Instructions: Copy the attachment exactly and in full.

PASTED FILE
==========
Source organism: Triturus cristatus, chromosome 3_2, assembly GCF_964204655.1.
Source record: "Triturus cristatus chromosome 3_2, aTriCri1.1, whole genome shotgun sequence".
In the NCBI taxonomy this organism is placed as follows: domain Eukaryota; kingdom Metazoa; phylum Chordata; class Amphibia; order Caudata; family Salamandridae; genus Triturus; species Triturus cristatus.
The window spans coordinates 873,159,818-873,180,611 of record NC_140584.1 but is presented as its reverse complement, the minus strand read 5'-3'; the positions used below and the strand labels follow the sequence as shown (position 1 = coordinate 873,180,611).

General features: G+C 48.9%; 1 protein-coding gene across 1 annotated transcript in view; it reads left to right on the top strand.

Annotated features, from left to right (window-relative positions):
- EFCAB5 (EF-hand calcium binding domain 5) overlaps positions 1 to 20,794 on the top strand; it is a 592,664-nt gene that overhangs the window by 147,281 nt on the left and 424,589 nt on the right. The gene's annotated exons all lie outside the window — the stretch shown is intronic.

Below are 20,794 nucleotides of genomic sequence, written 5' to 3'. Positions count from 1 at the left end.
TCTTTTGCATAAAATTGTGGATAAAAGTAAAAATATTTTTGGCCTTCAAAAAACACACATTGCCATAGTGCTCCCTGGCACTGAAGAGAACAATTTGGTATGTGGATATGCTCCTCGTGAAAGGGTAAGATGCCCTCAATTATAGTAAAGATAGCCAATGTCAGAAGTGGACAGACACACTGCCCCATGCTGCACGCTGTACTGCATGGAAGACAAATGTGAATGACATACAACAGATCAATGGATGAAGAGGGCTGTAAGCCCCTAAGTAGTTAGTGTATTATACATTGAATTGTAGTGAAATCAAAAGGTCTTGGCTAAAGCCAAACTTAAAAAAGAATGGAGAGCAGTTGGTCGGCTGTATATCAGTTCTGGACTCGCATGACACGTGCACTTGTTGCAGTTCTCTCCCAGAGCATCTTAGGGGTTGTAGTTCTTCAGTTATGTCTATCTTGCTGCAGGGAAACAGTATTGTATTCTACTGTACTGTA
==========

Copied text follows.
Source organism: Triturus cristatus, chromosome 3_2, assembly GCF_964204655.1.
Source record: "Triturus cristatus chromosome 3_2, aTriCri1.1, whole genome shotgun sequence".
In the NCBI taxonomy this organism is placed as follows: domain Eukaryota; kingdom Metazoa; phylum Chordata; class Amphibia; order Caudata; family Salamandridae; genus Triturus; species Triturus cristatus.
The window spans coordinates 873,159,818-873,180,611 of record NC_140584.1 but is presented as its reverse complement, the minus strand read 5'-3'; the positions used below and the strand labels follow the sequence as shown (position 1 = coordinate 873,180,611).

General features: G+C 48.9%; 1 protein-coding gene across 1 annotated transcript in view; it reads left to right on the top strand.

Annotated features, from left to right (window-relative positions):
- EFCAB5 (EF-hand calcium binding domain 5) overlaps positions 1 to 20,794 on the top strand; it is a 592,664-nt gene that overhangs the window by 147,281 nt on the left and 424,589 nt on the right. The gene's annotated exons all lie outside the window — the stretch shown is intronic.

Below are 20,794 nucleotides of genomic sequence, written 5' to 3'. Positions count from 1 at the left end.
TCTTTTGCATAAAATTGTGGATAAAAGTAAAAATATTTTTGGCCTTCAAAAAACACACATTGCCATAGTGCTCCCTGGCACTGAAGAGAACAATTTGGTATGTGGATATGCTCCTCGTGAAAGGGTAAGATGCCCTCAATTATAGTAAAGATAGCCAATGTCAGAAGTGGACAGACACACTGCCCCATGCTGCACGCTGTACTGCATGGAAGACAAATGTGAATGACATACAACAGATCAATGGATGAAGAGGGCTGTAAGCCCCTAAGTAGTTAGTGTATTATACATTGAATTGTAGTGAAATCAAAAGGTCTTGGCTAAAGCCAAACTTAAAAAAGAATGGAGAGCAGTTGGTCGGCTGTATATCAGTTCTGGACTCGCATGACACGTGCACTTGTTGCAGTTCTCTCCCAGAGCATCTTAGGGGTTGTAGTTCTTCAGTTATGTCTATCTTGCTGCAGGGAAACAGTATTGTATTCTACTGTACTGTA